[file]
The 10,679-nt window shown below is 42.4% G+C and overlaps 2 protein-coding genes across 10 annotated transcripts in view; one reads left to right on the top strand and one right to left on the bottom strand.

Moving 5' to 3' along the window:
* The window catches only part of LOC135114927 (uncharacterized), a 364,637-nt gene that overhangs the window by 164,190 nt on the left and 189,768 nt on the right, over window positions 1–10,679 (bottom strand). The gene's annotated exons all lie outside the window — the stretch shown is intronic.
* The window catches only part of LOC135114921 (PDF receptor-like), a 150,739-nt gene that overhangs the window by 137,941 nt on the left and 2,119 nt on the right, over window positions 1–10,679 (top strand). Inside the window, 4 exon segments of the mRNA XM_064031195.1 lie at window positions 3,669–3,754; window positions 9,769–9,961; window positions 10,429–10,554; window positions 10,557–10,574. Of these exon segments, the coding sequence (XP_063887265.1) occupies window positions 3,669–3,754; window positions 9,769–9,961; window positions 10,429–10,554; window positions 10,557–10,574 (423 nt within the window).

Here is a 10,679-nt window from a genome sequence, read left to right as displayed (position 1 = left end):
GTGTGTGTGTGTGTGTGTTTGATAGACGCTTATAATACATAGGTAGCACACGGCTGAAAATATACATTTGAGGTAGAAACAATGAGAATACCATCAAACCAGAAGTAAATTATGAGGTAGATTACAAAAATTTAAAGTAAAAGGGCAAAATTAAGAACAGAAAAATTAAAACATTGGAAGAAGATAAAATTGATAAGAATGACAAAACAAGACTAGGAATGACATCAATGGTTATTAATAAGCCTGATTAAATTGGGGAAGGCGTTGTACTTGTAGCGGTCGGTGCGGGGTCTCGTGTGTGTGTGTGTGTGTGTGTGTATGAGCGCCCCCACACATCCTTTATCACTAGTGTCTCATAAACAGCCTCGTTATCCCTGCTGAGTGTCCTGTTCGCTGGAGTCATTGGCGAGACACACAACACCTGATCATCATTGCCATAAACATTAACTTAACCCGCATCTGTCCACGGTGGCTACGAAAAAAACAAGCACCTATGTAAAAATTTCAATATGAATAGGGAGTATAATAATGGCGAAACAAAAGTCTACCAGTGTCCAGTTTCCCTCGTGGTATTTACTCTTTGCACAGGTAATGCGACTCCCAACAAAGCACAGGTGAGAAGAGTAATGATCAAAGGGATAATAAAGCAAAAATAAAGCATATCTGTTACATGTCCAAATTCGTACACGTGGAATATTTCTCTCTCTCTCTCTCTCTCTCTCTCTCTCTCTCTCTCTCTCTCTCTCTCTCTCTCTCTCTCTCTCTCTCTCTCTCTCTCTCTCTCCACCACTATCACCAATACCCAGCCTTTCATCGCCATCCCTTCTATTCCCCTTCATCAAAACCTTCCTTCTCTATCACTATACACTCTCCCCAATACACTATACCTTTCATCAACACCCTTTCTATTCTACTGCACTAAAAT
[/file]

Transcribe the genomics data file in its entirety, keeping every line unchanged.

The 10,679-nt window shown below is 42.4% G+C and overlaps 2 protein-coding genes across 10 annotated transcripts in view; one reads left to right on the top strand and one right to left on the bottom strand.

Moving 5' to 3' along the window:
* The window catches only part of LOC135114927 (uncharacterized), a 364,637-nt gene that overhangs the window by 164,190 nt on the left and 189,768 nt on the right, over window positions 1–10,679 (bottom strand). The gene's annotated exons all lie outside the window — the stretch shown is intronic.
* The window catches only part of LOC135114921 (PDF receptor-like), a 150,739-nt gene that overhangs the window by 137,941 nt on the left and 2,119 nt on the right, over window positions 1–10,679 (top strand). Inside the window, 4 exon segments of the mRNA XM_064031195.1 lie at window positions 3,669–3,754; window positions 9,769–9,961; window positions 10,429–10,554; window positions 10,557–10,574. Of these exon segments, the coding sequence (XP_063887265.1) occupies window positions 3,669–3,754; window positions 9,769–9,961; window positions 10,429–10,554; window positions 10,557–10,574 (423 nt within the window).

Here is a 10,679-nt window from a genome sequence, read left to right as displayed (position 1 = left end):
GTGTGTGTGTGTGTGTGTTTGATAGACGCTTATAATACATAGGTAGCACACGGCTGAAAATATACATTTGAGGTAGAAACAATGAGAATACCATCAAACCAGAAGTAAATTATGAGGTAGATTACAAAAATTTAAAGTAAAAGGGCAAAATTAAGAACAGAAAAATTAAAACATTGGAAGAAGATAAAATTGATAAGAATGACAAAACAAGACTAGGAATGACATCAATGGTTATTAATAAGCCTGATTAAATTGGGGAAGGCGTTGTACTTGTAGCGGTCGGTGCGGGGTCTCGTGTGTGTGTGTGTGTGTGTGTGTATGAGCGCCCCCACACATCCTTTATCACTAGTGTCTCATAAACAGCCTCGTTATCCCTGCTGAGTGTCCTGTTCGCTGGAGTCATTGGCGAGACACACAACACCTGATCATCATTGCCATAAACATTAACTTAACCCGCATCTGTCCACGGTGGCTACGAAAAAAACAAGCACCTATGTAAAAATTTCAATATGAATAGGGAGTATAATAATGGCGAAACAAAAGTCTACCAGTGTCCAGTTTCCCTCGTGGTATTTACTCTTTGCACAGGTAATGCGACTCCCAACAAAGCACAGGTGAGAAGAGTAATGATCAAAGGGATAATAAAGCAAAAATAAAGCATATCTGTTACATGTCCAAATTCGTACACGTGGAATATTTCTCTCTCTCTCTCTCTCTCTCTCTCTCTCTCTCTCTCTCTCTCTCTCTCTCTCTCTCTCTCTCTCTCTCTCTCTCTCTCTCTCTCCACCACTATCACCAATACCCAGCCTTTCATCGCCATCCCTTCTATTCCCCTTCATCAAAACCTTCCTTCTCTATCACTATACACTCTCCCCAATACACTATACCTTTCATCAACACCCTTTCTATTCTACTGCACTAAAAT